Literature can do more than help you pass the warm summer afternoons. It can lead to a career in writing, publishing, library science or teaching. Can you imagine yourself in any of those roles? The study of literature can also serve as an excellent preparation for a career in law or communication. Literature helps us to refine our ability to speak, read and write as well as to perform critical thinking. It opens our minds to new ideas and to other languages and cultures. So, what are you waiting for? Try some of these summer break ideas and explore the many places literature can take you.
Explore the literature landscape
Literature can take you positively anywhere! You can travel into the past through the novels and short stories of greats like Ernest Hemingway or Edgar Allen Poe. Or, travel into the future with Jules Verne or H.G. Wells. Indulge your inner child with the treasures of children’s literature or get dramatic with the plays of Ibsen or Shakespeare. Whatever your interest, you can plummet its depths at Questia where you’ll find thousands of full-text books and articles.
If literature is your passion, then your major is likely be English. While your career path could easily take you to graduate school and then onto teaching, it might interest you to know that many literature and English majors ultimately find their place in such far flung specialties as: advertising, finance, public relations, business and international relations.
Why worship at the altar of literature?
According to Dan Colman, it’s because literature has value for civilization! In his August 22, 2011 post for Open Culture titled, “Ray Bradbury: Literature is the Safety Valve of Civilization,” Colman outlines science fiction author Ray Bradbury’s thoughts on the contributions of literature.
“For the author of Fahrenheit 451, literature has more than an aesthetic purpose. It has an important sociological/psychoanalytic role to play. Stories are a safety valve. They keep society collectively, and us individually, from coming apart at the seams. They’re the linchpin of civilization. And they provide a more immediate source of pleasure and wonder too,” Colman said.
Know thyself — Read
To augment your reading experience this summer, join a book discussion group where you can share your thoughts and experiences of the book with others. You’ll be doing yourself a big favor according to Brittany Allcorn. In her June 9, 2012 post for Changing Lives, Changing Minds (CLTL), titled, “Enter a New World with Deep Reading,” Allcorn describes the benefits of reading and sharing with others.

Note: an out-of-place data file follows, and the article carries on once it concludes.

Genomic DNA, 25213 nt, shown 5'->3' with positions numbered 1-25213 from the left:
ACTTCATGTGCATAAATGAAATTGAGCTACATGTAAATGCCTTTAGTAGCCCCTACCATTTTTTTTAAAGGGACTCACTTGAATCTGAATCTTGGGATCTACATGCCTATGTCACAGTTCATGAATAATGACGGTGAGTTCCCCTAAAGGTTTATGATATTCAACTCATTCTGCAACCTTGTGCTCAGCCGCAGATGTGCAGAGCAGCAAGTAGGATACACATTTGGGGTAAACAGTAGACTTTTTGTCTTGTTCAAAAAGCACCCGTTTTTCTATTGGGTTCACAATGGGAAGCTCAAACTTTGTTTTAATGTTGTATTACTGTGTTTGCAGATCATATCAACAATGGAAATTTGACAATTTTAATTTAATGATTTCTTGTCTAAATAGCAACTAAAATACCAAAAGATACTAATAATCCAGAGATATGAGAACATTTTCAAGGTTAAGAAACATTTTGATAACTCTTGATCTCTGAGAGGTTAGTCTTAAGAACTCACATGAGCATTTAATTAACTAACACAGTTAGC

“Narratives have a literal meaning that all readers can understand, but they can also be manipulated by individual readers who develop their own meaning and interpretation of a text based on their own experiences. The meaning readers develop from a text is important because it leads to a better understanding of the self,” Allcorn said.
Allcorn maintains that engaging in “deep reading” is when one asks questions about the story and discusses the text with others in order to “make meaning out of their personal and collective experience.” By understanding yourself better, you will also gain a greater understanding of your interconnections with others. If you can’t find a group that you like, try starting your very own!
Resources for literature students
For even more inspiration to help you get your lit on this summer, check out these sites:
- Voice of the Shuttle: Make your way through the many links to literature resources compiled from universities across the world.
- Blog of the Western Literature Association (WLA): If you love westerns, this is the site for you.
- Nobel Prize in Literature at NobelPrize.org: Get into the head of a Nobel Laureate author.
- Shmoop: In spite of the funny name, this site is a wealth of resources for students.
- DMOZ Writers Resources Chats and Forums: This is your jumping-off point to forums and online communities centered around writing.
- Library of Congress Poetry and Literature site: No list of resources would be complete without the LOC and its wealth of text and images.